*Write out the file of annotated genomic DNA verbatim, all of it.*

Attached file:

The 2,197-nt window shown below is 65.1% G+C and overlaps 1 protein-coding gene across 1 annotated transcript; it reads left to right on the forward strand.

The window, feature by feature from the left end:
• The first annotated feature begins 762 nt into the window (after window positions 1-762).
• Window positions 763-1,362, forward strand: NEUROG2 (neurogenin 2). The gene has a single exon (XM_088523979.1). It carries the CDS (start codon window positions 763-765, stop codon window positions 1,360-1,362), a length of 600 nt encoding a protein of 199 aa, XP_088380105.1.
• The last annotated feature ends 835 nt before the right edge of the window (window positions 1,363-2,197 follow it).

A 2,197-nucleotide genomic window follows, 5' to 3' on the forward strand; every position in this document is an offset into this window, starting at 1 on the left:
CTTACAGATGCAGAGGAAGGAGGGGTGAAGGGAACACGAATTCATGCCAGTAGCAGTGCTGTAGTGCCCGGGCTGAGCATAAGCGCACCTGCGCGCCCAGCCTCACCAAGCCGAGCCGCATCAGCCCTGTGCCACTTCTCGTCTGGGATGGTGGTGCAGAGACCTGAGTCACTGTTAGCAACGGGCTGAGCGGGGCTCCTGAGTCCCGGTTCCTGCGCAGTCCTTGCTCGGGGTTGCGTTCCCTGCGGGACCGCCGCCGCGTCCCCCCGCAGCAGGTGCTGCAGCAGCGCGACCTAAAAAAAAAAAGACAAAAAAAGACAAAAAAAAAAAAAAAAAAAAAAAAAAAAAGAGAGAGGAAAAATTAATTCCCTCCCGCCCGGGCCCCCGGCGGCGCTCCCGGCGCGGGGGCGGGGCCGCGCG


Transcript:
The 2,197-nt window shown below is 65.1% G+C and overlaps 1 protein-coding gene across 1 annotated transcript; it reads left to right on the forward strand.

The window, feature by feature from the left end:
• The first annotated feature begins 762 nt into the window (after window positions 1-762).
• Window positions 763-1,362, forward strand: NEUROG2 (neurogenin 2). The gene has a single exon (XM_088523979.1). It carries the CDS (start codon window positions 763-765, stop codon window positions 1,360-1,362), a length of 600 nt encoding a protein of 199 aa, XP_088380105.1.
• The last annotated feature ends 835 nt before the right edge of the window (window positions 1,363-2,197 follow it).

A 2,197-nucleotide genomic window follows, 5' to 3' on the forward strand; every position in this document is an offset into this window, starting at 1 on the left:
CTTACAGATGCAGAGGAAGGAGGGGTGAAGGGAACACGAATTCATGCCAGTAGCAGTGCTGTAGTGCCCGGGCTGAGCATAAGCGCACCTGCGCGCCCAGCCTCACCAAGCCGAGCCGCATCAGCCCTGTGCCACTTCTCGTCTGGGATGGTGGTGCAGAGACCTGAGTCACTGTTAGCAACGGGCTGAGCGGGGCTCCTGAGTCCCGGTTCCTGCGCAGTCCTTGCTCGGGGTTGCGTTCCCTGCGGGACCGCCGCCGCGTCCCCCCGCAGCAGGTGCTGCAGCAGCGCGACCTAAAAAAAAAAAGACAAAAAAAGACAAAAAAAAAAAAAAAAAAAAAAAAAAAAAGAGAGAGGAAAAATTAATTCCCTCCCGCCCGGGCCCCCGGCGGCGCTCCCGGCGCGGGGGCGGGGCCGCGCG